Unrivaled Potency Korova CEO Steve Adkins shares how making infused desserts has made his company an edibles leader.

Some infused edible companies cater to the novice, with bite-sized candies as low in strength as 2.5 milligrams, a popular trend known as microdosing. At Korova, you might say they go in a different direction. The Black Bar brownie packs in 1,000mg of THC—so potent that it is “recommended solely for those with extreme pain and a high tolerance.”

The Oakland, California-based company is clearly onto something. Since launching in 2011, it has become one of California’s largest edibles companies, with 55 employees and selling 25,000 edibles each week.

“It’s really dosing you can rely on. When you eat an edible from Korova, you’re going to feel it.”

The motto is “unrivaled potency,” with the three-eyed cow logo you’ll see in more than 1,000 California medical cannabis dispensaries.

Korova’s success is further proven in New Frontier Data’s report “Cannabis On-Demand: Evolving Trends in California’s Medical Market.” The company’s famed Black Bar is listed as the number one edible product by unadjusted retail value in the entire state of California.

“Dosing You Can Rely On”

The company was founded by Joe Gerlach, who saw something lacking on dispensary shelves.

“It was people making their own [edible] and putting it in plastic baggie written on it with a Sharpie,” said Steve Adkins, Korova’s CEO. “The quality of the products, the inconsistency of dosing, was something [Gerlach] thought he could do better.”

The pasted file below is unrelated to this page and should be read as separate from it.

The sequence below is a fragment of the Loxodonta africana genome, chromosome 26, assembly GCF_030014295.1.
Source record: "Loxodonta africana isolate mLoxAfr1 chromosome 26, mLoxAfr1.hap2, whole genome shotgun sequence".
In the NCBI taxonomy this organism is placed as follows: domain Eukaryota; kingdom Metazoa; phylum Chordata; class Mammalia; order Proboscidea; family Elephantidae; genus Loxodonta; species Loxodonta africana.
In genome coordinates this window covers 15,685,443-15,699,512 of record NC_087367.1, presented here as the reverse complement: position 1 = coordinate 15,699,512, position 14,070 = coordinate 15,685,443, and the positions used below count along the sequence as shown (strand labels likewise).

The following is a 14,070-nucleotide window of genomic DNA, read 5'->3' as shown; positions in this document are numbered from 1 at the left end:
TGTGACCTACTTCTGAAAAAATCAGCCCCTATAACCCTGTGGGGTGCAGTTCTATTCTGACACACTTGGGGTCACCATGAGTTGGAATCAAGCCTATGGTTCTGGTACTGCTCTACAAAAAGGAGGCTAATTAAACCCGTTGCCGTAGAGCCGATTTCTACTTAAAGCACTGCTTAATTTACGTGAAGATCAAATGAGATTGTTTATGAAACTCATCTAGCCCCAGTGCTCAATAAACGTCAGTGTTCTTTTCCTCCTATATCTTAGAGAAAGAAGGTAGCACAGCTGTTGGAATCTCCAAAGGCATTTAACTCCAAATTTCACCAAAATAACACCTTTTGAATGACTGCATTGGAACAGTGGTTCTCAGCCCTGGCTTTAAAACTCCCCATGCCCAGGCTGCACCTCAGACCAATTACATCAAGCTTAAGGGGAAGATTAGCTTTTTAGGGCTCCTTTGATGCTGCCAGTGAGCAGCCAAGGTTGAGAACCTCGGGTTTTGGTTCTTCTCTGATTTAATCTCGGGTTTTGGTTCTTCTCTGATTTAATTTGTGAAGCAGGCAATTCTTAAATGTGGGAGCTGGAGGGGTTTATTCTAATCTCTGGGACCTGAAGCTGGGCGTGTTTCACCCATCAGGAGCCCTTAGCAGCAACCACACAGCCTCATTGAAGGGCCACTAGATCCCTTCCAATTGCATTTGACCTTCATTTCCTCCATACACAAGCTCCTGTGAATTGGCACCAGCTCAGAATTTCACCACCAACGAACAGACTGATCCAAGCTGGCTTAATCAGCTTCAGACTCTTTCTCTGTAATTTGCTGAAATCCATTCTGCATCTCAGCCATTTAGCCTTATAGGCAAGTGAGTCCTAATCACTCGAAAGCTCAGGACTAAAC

The name Korova came from the bar where hooligans drink drug-laced milk in the film A Clockwork Orange, a favorite of Gerlach’s. It’s also Russian for “cow.” The cow in the logo is wearing the hat from the movie. And the third eye, well, maybe you should eat some Black Bar, give it a while and then ponder that.

“We don’t encourage people to eat the whole thing. It says on the package you can always eat more but you can’t eat less.”

From the beginning, the cookies and brownies were made from scratch, with professional packaging and lab testing to ensure the product met the hefty potency claims. “It’s really dosing you can rely on. When you eat an edible from Korova, you’re going to feel it,” said Adkins. That said, the company does sell edibles with potency as low as 150mg, which is still sure to knock the socks off most cannabis enthusiasts.

Medical to Recreational

In some states, edibles makers are required to have products divided into pieces by potency. California does not, so a consumer eating a Korova bar decides how much to break off (assuming, of course, they’re not interested in ingesting 1,000 milligrams in one sitting.)

Adkins said Korova’s customers will eat the 1,000mg brownies in small pieces and put the rest back in the freezer, stretching their $50 over days or weeks. It’s why the Black Bar is the most popular product, followed by the 500mg Fifty One Fifty Bar.

“We don’t encourage people to eat the whole thing. It says on the package you can always eat more but you can’t eat less,” he said.

Whether Korova will continue to be able to make them like that is up in the air as California draws up its first cannabis regulations. Will edibles have to be divided into 10mg doses? Will something as potent as the Black Bar even be allowed?

Amid the uncertainty, Korova is plunging ahead on new initiatives. The company plans to be part of the recreational market, even as Adkins hopes for an exemption to allow Korova to continue to sell the 1,000mg bars in medical dispensaries. Korova has licensed its product to manufacturers in Nevada and Arizona. The company even plans to launch its own line of cannabis flower next year.

“We definitely have a lot of work we’re doing inside to get ready for this, with the idea of continuing to have a premium position within the cannabis industry, but knowing to do that we need to make some changes in a way that’s going to benefit our company, consumers and dispensary owners,” Adkins said.

“With the regulations in California, however they end up, we’re looking at positioning ourselves as ‘potency you can rely on.'”

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